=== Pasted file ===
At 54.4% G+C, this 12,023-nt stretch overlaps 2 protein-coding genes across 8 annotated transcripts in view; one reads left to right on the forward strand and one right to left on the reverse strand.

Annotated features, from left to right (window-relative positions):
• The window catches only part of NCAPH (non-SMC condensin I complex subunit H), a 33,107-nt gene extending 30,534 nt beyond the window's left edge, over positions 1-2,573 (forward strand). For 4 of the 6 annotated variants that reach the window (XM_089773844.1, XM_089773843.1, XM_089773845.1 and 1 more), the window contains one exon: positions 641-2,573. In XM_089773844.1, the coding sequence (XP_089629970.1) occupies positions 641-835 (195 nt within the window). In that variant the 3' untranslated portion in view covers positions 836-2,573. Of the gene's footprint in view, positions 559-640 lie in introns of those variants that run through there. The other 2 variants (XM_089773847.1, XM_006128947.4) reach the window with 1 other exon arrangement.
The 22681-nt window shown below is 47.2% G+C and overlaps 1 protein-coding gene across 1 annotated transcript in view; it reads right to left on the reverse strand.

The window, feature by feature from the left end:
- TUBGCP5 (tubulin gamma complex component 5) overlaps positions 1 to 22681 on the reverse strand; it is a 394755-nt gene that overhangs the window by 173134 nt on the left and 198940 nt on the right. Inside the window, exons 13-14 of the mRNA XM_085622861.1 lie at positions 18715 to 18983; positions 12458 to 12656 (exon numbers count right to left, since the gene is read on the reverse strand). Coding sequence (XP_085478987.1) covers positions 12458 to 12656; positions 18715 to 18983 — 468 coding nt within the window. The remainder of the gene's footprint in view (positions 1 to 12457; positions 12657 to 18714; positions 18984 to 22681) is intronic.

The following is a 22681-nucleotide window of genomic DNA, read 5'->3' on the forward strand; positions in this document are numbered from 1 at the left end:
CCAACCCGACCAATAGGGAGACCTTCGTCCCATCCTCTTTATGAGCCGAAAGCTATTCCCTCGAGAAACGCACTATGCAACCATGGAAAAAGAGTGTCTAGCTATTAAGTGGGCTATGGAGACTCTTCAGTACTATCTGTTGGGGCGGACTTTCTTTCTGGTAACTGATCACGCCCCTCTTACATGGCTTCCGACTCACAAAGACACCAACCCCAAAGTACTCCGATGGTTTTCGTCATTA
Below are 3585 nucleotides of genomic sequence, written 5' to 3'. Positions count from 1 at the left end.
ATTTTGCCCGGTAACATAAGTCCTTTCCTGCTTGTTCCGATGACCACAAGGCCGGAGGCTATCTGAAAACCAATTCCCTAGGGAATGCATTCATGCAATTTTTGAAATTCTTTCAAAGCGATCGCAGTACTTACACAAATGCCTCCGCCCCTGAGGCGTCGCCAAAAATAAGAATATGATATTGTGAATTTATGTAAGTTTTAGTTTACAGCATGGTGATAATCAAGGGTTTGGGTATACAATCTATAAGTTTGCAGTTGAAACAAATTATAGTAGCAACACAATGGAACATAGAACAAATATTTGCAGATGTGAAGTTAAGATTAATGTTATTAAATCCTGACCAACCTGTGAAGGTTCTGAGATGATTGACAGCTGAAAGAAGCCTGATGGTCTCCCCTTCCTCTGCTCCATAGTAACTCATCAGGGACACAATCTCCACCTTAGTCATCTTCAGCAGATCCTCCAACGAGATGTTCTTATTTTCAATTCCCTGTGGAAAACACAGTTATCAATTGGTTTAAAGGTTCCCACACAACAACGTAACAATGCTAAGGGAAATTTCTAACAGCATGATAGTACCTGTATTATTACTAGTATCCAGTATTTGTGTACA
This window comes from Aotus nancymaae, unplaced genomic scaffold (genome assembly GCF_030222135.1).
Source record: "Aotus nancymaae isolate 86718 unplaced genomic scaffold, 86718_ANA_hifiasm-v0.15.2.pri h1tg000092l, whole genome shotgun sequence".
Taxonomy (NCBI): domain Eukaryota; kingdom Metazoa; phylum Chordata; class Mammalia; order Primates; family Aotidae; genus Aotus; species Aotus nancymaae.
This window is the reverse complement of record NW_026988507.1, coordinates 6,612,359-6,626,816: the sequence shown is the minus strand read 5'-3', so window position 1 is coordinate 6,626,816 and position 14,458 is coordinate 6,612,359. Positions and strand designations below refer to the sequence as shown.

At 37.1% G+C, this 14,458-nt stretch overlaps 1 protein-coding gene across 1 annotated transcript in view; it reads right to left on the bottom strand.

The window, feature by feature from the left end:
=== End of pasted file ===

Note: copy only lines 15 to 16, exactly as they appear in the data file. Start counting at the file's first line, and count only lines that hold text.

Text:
At 37.1% G+C, this 14,458-nt stretch overlaps 1 protein-coding gene across 1 annotated transcript in view; it reads right to left on the bottom strand.

The window, feature by feature from the left end: